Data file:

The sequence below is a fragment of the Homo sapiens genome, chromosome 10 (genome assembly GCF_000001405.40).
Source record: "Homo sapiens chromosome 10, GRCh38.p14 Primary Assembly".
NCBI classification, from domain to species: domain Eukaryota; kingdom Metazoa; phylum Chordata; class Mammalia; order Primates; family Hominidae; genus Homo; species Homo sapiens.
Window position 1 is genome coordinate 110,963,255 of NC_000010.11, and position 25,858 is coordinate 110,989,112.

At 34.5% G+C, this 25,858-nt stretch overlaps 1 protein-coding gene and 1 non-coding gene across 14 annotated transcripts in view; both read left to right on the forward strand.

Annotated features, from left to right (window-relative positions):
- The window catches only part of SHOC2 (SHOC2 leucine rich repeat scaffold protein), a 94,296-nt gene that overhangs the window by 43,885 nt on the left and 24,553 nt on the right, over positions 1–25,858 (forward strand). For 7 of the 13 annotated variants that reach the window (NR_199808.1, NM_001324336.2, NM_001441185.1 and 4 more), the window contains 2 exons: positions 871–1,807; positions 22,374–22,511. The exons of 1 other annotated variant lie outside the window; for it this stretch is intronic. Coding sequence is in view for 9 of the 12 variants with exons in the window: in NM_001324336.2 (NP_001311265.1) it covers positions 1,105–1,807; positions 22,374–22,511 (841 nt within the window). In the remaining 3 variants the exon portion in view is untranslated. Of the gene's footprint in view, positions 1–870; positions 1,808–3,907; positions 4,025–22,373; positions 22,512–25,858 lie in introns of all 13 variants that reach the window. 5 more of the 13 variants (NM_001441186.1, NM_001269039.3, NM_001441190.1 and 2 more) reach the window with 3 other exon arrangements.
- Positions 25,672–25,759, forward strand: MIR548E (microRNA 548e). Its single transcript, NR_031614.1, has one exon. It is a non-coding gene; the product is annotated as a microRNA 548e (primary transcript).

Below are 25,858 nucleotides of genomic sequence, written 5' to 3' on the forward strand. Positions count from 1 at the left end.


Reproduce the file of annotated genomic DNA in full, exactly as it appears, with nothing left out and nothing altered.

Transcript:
The sequence below is a fragment of the Homo sapiens genome, chromosome 10 (genome assembly GCF_000001405.40).
Source record: "Homo sapiens chromosome 10, GRCh38.p14 Primary Assembly".
NCBI classification, from domain to species: domain Eukaryota; kingdom Metazoa; phylum Chordata; class Mammalia; order Primates; family Hominidae; genus Homo; species Homo sapiens.
Window position 1 is genome coordinate 110,963,255 of NC_000010.11, and position 25,858 is coordinate 110,989,112.

At 34.5% G+C, this 25,858-nt stretch overlaps 1 protein-coding gene and 1 non-coding gene across 14 annotated transcripts in view; both read left to right on the forward strand.

Annotated features, from left to right (window-relative positions):
- The window catches only part of SHOC2 (SHOC2 leucine rich repeat scaffold protein), a 94,296-nt gene that overhangs the window by 43,885 nt on the left and 24,553 nt on the right, over positions 1–25,858 (forward strand). For 7 of the 13 annotated variants that reach the window (NR_199808.1, NM_001324336.2, NM_001441185.1 and 4 more), the window contains 2 exons: positions 871–1,807; positions 22,374–22,511. The exons of 1 other annotated variant lie outside the window; for it this stretch is intronic. Coding sequence is in view for 9 of the 12 variants with exons in the window: in NM_001324336.2 (NP_001311265.1) it covers positions 1,105–1,807; positions 22,374–22,511 (841 nt within the window). In the remaining 3 variants the exon portion in view is untranslated. Of the gene's footprint in view, positions 1–870; positions 1,808–3,907; positions 4,025–22,373; positions 22,512–25,858 lie in introns of all 13 variants that reach the window. 5 more of the 13 variants (NM_001441186.1, NM_001269039.3, NM_001441190.1 and 2 more) reach the window with 3 other exon arrangements.
- Positions 25,672–25,759, forward strand: MIR548E (microRNA 548e). Its single transcript, NR_031614.1, has one exon. It is a non-coding gene; the product is annotated as a microRNA 548e (primary transcript).

Below are 25,858 nucleotides of genomic sequence, written 5' to 3' on the forward strand. Positions count from 1 at the left end.